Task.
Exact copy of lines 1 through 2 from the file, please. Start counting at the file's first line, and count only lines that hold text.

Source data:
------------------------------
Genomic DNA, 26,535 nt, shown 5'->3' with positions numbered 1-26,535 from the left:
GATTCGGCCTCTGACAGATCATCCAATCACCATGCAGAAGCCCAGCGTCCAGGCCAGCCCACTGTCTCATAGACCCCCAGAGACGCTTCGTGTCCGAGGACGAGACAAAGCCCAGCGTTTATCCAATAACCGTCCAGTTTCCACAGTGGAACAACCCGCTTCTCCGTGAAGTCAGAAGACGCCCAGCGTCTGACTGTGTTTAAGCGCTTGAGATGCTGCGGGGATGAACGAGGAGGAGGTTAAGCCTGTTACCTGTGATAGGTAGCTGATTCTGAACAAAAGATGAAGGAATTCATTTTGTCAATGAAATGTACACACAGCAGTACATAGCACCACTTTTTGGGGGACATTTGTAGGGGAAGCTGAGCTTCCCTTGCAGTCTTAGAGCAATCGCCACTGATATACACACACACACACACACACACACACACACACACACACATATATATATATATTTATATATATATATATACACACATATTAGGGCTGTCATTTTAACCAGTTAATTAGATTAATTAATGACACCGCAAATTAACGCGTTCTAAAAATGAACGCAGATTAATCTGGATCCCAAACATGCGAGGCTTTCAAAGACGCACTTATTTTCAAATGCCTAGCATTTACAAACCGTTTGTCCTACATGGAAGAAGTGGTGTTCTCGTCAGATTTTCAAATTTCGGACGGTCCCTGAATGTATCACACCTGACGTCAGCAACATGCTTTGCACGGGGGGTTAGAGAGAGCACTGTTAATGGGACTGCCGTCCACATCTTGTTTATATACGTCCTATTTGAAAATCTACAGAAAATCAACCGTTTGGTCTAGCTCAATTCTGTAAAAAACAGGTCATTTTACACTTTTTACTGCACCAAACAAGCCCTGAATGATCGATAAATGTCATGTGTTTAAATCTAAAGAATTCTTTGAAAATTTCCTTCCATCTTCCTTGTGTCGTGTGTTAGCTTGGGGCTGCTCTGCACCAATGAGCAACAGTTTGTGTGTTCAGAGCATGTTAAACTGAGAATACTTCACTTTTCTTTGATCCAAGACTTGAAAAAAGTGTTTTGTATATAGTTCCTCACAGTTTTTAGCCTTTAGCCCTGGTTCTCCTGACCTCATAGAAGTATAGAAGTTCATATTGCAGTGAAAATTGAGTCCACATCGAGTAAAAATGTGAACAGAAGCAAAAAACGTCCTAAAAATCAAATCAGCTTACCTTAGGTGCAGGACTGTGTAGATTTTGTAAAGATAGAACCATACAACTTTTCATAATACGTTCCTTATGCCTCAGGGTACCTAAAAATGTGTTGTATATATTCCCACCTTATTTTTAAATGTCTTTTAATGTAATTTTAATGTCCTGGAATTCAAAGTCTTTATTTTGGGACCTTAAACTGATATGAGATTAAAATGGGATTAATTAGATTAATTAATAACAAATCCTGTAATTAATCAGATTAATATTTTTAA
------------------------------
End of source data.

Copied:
Genomic DNA, 26,535 nt, shown 5'->3' with positions numbered 1-26,535 from the left:
GATTCGGCCTCTGACAGATCATCCAATCACCATGCAGAAGCCCAGCGTCCAGGCCAGCCCACTGTCTCATAGACCCCCAGAGACGCTTCGTGTCCGAGGACGAGACAAAGCCCAGCGTTTATCCAATAACCGTCCAGTTTCCACAGTGGAACAACCCGCTTCTCCGTGAAGTCAGAAGACGCCCAGCGTCTGACTGTGTTTAAGCGCTTGAGATGCTGCGGGGATGAACGAGGAGGAGGTTAAGCCTGTTACCTGTGATAGGTAGCTGATTCTGAACAAAAGATGAAGGAATTCATTTTGTCAATGAAATGTACACACAGCAGTACATAGCACCACTTTTTGGGGGACATTTGTAGGGGAAGCTGAGCTTCCCTTGCAGTCTTAGAGCAATCGCCACTGATATACACACACACACACACACACACACACACACACACACACATATATATATATATTTATATATATATATATACACACATATTAGGGCTGTCATTTTAACCAGTTAATTAGATTAATTAATGACACCGCAAATTAACGCGTTCTAAAAATGAACGCAGATTAATCTGGATCCCAAACATGCGAGGCTTTCAAAGACGCACTTATTTTCAAATGCCTAGCATTTACAAACCGTTTGTCCTACATGGAAGAAGTGGTGTTCTCGTCAGATTTTCAAATTTCGGACGGTCCCTGAATGTATCACACCTGACGTCAGCAACATGCTTTGCACGGGGGGTTAGAGAGAGCACTGTTAATGGGACTGCCGTCCACATCTTGTTTATATACGTCCTATTTGAAAATCTACAGAAAATCAACCGTTTGGTCTAGCTCAATTCTGTAAAAAACAGGTCATTTTACACTTTTTACTGCACCAAACAAGCCCTGAATGATCGATAAATGTCATGTGTTTAAATCTAAAGAATTCTTTGAAAATTTCCTTCCATCTTCCTTGTGTCGTGTGTTAGCTTGGGGCTGCTCTGCACCAATGAGCAACAGTTTGTGTGTTCAGAGCATGTTAAACTGAGAATACTTCACTTTTCTTTGATCCAAGACTTGAAAAAAGTGTTTTGTATATAGTTCCTCACAGTTTTTAGCCTTTAGCCCTGGTTCTCCTGACCTCATAGAAGTATAGAAGTTCATATTGCAGTGAAAATTGAGTCCACATCGAGTAAAAATGTGAACAGAAGCAAAAAACGTCCTAAAAATCAAATCAGCTTACCTTAGGTGCAGGACTGTGTAGATTTTGTAAAGATAGAACCATACAACTTTTCATAATACGTTCCTTATGCCTCAGGGTACCTAAAAATGTGTTGTATATATTCCCACCTTATTTTTAAATGTCTTTTAATGTAATTTTAATGTCCTGGAATTCAAAGTCTTTATTTTGGGACCTTAAACTGATATGAGATTAAAATGGGATTAATTAGATTAATTAATAACAAATCCTGTAATTAATCAGATTAATATTTTTAA